The best way to determine what the product will look like is by performing pilot studies in representative drying equipment. Sometimes the actual product characteristics will not be known until the first production batch comes out in the dryer. 
Just in case you thought you could predict the future in this sense, you cannot. Gosh, it is remarkable to me how much is not known in this business. 

Daily Pump Trap: 11/24/15 edition

A few of the positions posted on C&EN Jobs:

Seattle, WA: Seattle Genetics has a manufacturing scientist opening.

Tampa, FL: Moffitt Cancer Center has an opening for a M.S./Ph.D. medicinal chemist.

One more time: PharmAgra Labs, back again.

Tuesday, November 24, 2015

Job posting: associate professor, College of William and Mary, Williamsburg, VA

Advanced Assistant Professor or Associate Professor, Applied Science 
The candidate is expected to establish and maintain an externally funded, world-class research program that inspires a highly motivated graduate student body as well as undergraduate students. Collaborations with existing departmental activities in the fields of photon-based/ultrafast characterization, carbon nanostructures, protein-based high-performance materials, electronic and magnetic materials, medical imaging, and surface and thin film characterization are expected. Other significant collaboration opportunities are available with the Thomas Jefferson National Accelerator Facility, Eastern Virginia Medical School and NASA Langley Research Center. William & Mary also has a strong tradition of excellent teaching at the graduate and undergraduate levels, and the successful candidate will play an important role in the educational mission of the Department of Applied Science. 
The successful applicant will have full access to a state-of-the-art solid-state NMR facility, which currently has only one other user. The position comes with five years of support at the 100% level for a technician to maintain the NMR equipment who will report to the successful candidate. The NMR facility houses two Bruker wide bore superconducting magnets operating at field strengths of 17.6 T and 7.05 T, each controlled by Bruker AVANCE I high power consoles optimized for solid state experiments, along with several probes capable of temperature controlled (−100 °C to +100 °C) magic angle spinning experiments. Additional shared instrumentation include a PHI Trift-II ToF/SIMS, and a Hitachi S-4700 SEM, as well as a vast array of other characterization instruments. The startup for the position will be competitive.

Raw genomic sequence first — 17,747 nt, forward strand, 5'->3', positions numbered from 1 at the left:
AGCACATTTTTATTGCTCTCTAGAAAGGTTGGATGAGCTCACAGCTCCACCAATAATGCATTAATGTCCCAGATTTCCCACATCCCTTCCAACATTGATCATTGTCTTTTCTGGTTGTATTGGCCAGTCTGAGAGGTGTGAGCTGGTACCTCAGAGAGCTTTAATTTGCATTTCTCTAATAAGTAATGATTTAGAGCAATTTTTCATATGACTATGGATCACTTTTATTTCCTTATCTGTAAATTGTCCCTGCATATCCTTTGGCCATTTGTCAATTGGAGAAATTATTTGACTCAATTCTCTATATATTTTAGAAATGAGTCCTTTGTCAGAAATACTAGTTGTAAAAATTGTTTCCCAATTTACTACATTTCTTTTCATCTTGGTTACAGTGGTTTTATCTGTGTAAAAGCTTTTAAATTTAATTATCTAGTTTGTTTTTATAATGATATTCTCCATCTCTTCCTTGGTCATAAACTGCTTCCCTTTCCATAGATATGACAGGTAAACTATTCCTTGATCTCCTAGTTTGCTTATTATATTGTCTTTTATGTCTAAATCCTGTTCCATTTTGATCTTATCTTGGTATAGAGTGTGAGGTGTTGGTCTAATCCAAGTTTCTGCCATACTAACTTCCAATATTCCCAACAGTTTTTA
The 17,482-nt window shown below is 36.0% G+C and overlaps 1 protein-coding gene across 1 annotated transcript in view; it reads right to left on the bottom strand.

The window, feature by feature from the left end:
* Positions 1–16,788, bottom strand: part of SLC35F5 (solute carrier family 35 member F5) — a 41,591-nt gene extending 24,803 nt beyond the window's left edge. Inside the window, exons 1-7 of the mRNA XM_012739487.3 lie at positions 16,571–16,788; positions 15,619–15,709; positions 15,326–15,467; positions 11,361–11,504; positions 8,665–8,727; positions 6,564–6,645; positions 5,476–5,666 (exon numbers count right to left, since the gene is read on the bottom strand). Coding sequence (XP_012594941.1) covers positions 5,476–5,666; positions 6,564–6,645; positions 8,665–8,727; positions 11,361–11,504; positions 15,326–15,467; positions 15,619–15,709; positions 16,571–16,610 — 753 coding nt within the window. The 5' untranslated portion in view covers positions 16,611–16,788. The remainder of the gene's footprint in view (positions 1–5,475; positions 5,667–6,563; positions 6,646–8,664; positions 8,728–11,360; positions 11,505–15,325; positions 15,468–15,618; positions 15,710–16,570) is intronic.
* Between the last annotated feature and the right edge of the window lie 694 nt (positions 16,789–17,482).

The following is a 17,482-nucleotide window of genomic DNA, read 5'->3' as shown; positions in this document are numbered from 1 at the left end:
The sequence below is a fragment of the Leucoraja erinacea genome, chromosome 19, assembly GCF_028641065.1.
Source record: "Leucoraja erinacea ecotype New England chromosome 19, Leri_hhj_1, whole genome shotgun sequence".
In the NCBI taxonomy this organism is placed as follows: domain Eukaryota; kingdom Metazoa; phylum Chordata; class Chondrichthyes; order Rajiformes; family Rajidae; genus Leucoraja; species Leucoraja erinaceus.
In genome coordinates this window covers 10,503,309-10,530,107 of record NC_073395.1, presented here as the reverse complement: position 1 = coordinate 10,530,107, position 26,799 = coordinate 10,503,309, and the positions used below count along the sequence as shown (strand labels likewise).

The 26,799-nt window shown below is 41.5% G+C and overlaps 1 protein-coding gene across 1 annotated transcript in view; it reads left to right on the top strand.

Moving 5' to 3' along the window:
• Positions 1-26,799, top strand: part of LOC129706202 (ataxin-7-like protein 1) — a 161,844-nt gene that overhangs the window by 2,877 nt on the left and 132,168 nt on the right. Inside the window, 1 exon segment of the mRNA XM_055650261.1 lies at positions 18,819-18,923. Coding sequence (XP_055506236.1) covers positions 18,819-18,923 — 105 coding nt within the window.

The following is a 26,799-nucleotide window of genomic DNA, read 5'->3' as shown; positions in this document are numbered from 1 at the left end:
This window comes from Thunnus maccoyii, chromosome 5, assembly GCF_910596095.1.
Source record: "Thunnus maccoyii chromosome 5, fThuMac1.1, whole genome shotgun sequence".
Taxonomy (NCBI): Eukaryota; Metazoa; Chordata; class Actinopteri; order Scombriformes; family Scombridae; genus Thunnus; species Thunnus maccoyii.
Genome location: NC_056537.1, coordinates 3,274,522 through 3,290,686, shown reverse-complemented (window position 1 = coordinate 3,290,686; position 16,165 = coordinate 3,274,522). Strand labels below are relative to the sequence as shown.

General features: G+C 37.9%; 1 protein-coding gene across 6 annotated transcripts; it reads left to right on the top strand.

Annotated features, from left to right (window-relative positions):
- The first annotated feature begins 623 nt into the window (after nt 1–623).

Best wishes to those interested.  

Ivory Filter Flask: 11/24/15 edition

A few of the academically-related positions posted on C&EN Jobs:

Newark, NJ: New Jersey Institute of Technology wishes to hire two assistant professors (inorganic chemistry/biomaterials.)

Baldwin City, KS: Baker University wishes to hire a tenure-track assistant professor of chemistry; looks to be a physical chemistry position.

Edwardsville, IL: Southern Illinois University Edwardsville is seeking an assistant professor of analytical chemistry.

Saint Paul, MN: Hamline University desires to hire an assistant professor of organic chemistry.

Winnipeg, MB: The University of Manitoba is looking for a "Tier 1 Canada Research Chair in Surface Chemistry." (what is that? ahhh.)

Edmonton, AB: The University of Alberta desires an assistant/associate professor of medicinal chemistry/drug discovery.